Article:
American Heritage® Dictionary of the English Language, Fourth Edition
- n. An enzyme isolated from bacteria that catalyzes the hydrolysis of asparagine and is used in the chemotherapeutic treatment of leukemia.
- n. biochemistry An enzyme that catalyzes the hydrolysis of asparagine to aspartic acid, used in chemotherapy.
- n. antineoplastic drug (trade name Elspar) sometimes used to treat lymphoblastic leukemia
- asparagine + -ase (Wiktionary)
“Health Canada's safety assessment of the enzyme, which is called asparaginase, didn't turn up any health or safety concerns.”
“When a 12-year-old boy from Illinois with ALL arrived at St. Jude in 2001, Pui administered everything but the kitchen sink: the drugs prednisone, vincristine, daunorubicin, and asparaginase, followed by cyclophosphamide, cytarabine, and mercaptopurine.”
“Put simply, the kids are blasted with the highest doses of the most chemotherapy drugs they can stand — steroids and vinca alkaloids, asparaginase and anthracyclines and more.”
“Graspa is an experimental therapy that consists of red blood cell-encapsulated L-asparaginase, an enyzme used to treat leukemia by damaging cancer cells.”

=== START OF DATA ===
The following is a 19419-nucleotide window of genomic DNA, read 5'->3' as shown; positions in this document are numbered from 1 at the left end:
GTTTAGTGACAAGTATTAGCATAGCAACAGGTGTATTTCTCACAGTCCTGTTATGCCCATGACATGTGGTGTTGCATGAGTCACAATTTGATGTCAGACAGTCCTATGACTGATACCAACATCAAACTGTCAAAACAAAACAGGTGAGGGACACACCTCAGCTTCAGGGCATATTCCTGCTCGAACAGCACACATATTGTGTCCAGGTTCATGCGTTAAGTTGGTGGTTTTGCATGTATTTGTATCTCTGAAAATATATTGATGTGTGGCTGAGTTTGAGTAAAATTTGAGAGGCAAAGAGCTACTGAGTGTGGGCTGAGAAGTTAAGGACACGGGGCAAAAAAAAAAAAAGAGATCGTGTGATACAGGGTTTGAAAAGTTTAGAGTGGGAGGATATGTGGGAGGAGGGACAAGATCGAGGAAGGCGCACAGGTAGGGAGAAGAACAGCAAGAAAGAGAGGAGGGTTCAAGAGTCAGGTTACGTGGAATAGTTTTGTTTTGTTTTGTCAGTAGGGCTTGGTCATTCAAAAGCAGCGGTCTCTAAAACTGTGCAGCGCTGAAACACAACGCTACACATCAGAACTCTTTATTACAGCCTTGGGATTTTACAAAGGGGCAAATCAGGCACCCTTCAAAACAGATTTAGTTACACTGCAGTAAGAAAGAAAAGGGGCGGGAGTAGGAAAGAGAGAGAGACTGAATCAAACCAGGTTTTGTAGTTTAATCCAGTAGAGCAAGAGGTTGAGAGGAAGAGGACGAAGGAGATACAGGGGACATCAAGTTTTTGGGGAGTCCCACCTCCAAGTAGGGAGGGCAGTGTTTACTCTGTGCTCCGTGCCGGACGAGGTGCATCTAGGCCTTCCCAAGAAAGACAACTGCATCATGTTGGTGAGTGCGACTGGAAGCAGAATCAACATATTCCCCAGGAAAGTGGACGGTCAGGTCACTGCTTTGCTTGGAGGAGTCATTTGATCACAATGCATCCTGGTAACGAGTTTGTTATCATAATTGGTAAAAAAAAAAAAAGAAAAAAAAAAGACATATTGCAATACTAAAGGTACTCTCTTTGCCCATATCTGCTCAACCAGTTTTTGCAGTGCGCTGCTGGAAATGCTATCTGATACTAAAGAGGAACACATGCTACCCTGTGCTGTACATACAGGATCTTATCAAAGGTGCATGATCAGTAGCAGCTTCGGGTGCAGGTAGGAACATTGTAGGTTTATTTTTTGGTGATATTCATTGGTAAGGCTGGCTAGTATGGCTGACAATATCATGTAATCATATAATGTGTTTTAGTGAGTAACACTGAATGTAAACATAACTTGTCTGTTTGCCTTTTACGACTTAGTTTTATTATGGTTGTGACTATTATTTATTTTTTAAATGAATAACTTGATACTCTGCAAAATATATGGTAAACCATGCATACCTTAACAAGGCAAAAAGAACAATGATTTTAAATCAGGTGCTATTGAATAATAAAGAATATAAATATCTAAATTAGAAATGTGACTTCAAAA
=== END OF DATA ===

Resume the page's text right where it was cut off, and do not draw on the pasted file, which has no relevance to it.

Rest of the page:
“By encapsulating the enzyme inside red blood cells, the company is seeking to make Graspa safer and have a broader range of clinical uses as compared to existing forms of L-asparaginase.”
“We're very interested in studying GRASPA® because of its reported reduction of L-asparaginase side effects.”
“L-asparaginase (randomized) allowed to compensate for this disadvantage; in high-risk patients (HR, 15 %), substitution of intensive polychemotherapy blocks for conventional BFM backbone failed to improve results.”
“Once susceptible batches are uncovered, the potato processing industry could ditch the guilty potatoes. asparaginase.”
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